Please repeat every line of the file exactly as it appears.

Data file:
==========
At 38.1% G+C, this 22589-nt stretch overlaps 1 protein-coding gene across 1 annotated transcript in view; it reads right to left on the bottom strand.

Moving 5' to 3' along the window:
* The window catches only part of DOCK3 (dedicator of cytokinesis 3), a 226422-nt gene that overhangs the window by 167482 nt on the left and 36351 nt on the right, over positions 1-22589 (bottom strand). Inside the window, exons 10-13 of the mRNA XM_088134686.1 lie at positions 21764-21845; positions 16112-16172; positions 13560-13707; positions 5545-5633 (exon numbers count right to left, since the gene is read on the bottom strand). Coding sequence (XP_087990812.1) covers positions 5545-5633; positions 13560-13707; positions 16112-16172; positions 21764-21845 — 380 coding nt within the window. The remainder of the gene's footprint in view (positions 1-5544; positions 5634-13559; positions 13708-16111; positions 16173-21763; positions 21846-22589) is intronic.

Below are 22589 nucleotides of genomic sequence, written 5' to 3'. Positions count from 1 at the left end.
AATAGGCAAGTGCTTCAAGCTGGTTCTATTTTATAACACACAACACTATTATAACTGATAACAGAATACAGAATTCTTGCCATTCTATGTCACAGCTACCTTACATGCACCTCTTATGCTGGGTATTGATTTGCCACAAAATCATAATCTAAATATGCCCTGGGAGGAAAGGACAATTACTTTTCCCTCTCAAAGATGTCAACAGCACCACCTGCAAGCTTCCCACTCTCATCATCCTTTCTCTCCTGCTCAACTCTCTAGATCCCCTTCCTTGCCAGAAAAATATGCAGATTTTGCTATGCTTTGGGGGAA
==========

At 38.1% G+C, this 22589-nt stretch overlaps 1 protein-coding gene across 1 annotated transcript in view; it reads right to left on the bottom strand.

Moving 5' to 3' along the window:
* The window catches only part of DOCK3 (dedicator of cytokinesis 3), a 226422-nt gene that overhangs the window by 167482 nt on the left and 36351 nt on the right, over positions 1-22589 (bottom strand). Inside the window, exons 10-13 of the mRNA XM_088134686.1 lie at positions 21764-21845; positions 16112-16172; positions 13560-13707; positions 5545-5633 (exon numbers count right to left, since the gene is read on the bottom strand). Coding sequence (XP_087990812.1) covers positions 5545-5633; positions 13560-13707; positions 16112-16172; positions 21764-21845 — 380 coding nt within the window. The remainder of the gene's footprint in view (positions 1-5544; positions 5634-13559; positions 13708-16111; positions 16173-21763; positions 21846-22589) is intronic.

Below are 22589 nucleotides of genomic sequence, written 5' to 3'. Positions count from 1 at the left end.
AATAGGCAAGTGCTTCAAGCTGGTTCTATTTTATAACACACAACACTATTATAACTGATAACAGAATACAGAATTCTTGCCATTCTATGTCACAGCTACCTTACATGCACCTCTTATGCTGGGTATTGATTTGCCACAAAATCATAATCTAAATATGCCCTGGGAGGAAAGGACAATTACTTTTCCCTCTCAAAGATGTCAACAGCACCACCTGCAAGCTTCCCACTCTCATCATCCTTTCTCTCCTGCTCAACTCTCTAGATCCCCTTCCTTGCCAGAAAAATATGCAGATTTTGCTATGCTTTGGGGGAA